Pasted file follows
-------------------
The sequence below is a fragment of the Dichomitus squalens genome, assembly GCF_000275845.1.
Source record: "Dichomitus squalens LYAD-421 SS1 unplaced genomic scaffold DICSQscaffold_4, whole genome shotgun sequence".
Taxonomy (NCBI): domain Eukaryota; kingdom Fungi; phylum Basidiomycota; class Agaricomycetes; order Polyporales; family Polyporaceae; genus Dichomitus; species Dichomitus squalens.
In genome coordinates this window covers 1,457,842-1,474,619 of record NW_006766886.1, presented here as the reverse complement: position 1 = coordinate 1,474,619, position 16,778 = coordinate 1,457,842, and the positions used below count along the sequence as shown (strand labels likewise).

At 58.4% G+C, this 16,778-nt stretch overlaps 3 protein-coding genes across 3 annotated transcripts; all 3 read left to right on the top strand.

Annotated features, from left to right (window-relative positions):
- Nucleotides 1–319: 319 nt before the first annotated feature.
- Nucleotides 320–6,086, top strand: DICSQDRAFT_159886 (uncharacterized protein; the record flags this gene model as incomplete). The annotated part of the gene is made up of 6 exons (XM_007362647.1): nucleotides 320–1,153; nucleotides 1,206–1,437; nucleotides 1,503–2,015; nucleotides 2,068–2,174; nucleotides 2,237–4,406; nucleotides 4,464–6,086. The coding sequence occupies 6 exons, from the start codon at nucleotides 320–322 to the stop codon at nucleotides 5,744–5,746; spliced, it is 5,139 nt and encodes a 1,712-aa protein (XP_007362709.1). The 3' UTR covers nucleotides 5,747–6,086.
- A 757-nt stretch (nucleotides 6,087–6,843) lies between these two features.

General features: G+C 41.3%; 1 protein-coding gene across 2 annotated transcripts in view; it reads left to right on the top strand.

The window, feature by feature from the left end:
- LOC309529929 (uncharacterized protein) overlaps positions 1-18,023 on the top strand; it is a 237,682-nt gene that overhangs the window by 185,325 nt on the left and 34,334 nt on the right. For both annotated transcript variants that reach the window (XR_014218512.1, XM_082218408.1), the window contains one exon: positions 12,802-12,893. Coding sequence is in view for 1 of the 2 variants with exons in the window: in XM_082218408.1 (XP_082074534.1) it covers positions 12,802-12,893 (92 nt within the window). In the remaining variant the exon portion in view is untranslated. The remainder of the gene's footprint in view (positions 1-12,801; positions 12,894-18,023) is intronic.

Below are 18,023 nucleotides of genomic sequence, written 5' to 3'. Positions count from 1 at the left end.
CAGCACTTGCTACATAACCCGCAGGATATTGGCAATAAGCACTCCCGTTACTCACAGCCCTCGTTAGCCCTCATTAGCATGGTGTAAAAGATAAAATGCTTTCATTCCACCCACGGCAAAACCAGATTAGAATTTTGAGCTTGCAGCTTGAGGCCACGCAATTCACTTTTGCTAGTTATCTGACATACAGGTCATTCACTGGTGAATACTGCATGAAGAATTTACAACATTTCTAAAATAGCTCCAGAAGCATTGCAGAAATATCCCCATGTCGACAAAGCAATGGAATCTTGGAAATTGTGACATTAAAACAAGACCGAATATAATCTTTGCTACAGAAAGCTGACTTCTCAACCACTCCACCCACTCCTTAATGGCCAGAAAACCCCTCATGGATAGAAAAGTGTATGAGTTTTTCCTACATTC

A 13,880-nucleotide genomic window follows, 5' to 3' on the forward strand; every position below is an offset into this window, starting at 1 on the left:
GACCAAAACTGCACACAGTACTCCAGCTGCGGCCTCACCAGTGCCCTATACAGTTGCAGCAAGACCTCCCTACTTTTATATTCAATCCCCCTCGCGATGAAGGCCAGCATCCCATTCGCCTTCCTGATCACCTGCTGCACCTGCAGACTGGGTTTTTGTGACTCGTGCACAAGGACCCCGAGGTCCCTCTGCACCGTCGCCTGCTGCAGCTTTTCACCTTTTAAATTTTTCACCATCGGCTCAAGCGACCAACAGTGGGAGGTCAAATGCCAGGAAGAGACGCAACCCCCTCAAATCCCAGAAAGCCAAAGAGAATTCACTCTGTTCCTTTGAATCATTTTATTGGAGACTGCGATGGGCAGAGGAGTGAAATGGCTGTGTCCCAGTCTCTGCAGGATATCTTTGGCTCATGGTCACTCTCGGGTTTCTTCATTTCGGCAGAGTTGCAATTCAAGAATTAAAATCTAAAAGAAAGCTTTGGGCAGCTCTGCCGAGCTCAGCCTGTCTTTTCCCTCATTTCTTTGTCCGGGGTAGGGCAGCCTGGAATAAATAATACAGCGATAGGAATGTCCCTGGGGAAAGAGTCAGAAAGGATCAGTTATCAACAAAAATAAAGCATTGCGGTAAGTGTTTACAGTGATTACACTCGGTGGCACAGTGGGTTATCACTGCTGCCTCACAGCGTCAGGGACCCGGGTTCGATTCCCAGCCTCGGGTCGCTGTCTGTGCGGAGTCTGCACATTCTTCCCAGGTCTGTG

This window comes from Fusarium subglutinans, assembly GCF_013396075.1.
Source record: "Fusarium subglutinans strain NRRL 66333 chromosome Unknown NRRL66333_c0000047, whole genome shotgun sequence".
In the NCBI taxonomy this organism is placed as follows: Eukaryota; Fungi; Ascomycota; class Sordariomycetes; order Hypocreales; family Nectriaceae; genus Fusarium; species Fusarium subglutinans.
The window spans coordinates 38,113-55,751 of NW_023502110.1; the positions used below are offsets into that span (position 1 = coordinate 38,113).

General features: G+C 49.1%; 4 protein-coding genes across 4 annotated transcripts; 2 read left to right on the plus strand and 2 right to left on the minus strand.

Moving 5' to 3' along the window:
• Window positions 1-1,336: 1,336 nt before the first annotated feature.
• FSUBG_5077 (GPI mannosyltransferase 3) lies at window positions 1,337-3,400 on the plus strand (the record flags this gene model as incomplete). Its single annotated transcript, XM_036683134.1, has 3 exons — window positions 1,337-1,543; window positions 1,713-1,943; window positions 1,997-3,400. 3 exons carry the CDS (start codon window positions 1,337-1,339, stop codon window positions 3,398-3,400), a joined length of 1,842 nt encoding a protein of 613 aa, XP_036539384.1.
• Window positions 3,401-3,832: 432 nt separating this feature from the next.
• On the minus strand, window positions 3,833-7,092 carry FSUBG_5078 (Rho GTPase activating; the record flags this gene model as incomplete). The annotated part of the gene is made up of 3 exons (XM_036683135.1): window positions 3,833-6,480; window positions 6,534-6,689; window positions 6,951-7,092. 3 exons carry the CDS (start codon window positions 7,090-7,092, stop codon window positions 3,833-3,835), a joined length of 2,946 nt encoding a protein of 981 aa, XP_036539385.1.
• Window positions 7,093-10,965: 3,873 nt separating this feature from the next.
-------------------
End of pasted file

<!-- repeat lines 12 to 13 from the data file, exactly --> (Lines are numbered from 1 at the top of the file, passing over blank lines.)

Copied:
- LOC309529929 (uncharacterized protein) overlaps positions 1-18,023 on the top strand; it is a 237,682-nt gene that overhangs the window by 185,325 nt on the left and 34,334 nt on the right. For both annotated transcript variants that reach the window (XR_014218512.1, XM_082218408.1), the window contains one exon: positions 12,802-12,893. Coding sequence is in view for 1 of the 2 variants with exons in the window: in XM_082218408.1 (XP_082074534.1) it covers positions 12,802-12,893 (92 nt within the window). In the remaining variant the exon portion in view is untranslated. The remainder of the gene's footprint in view (positions 1-12,801; positions 12,894-18,023) is intronic.

Below are 18,023 nucleotides of genomic sequence, written 5' to 3'. Positions count from 1 at the left end.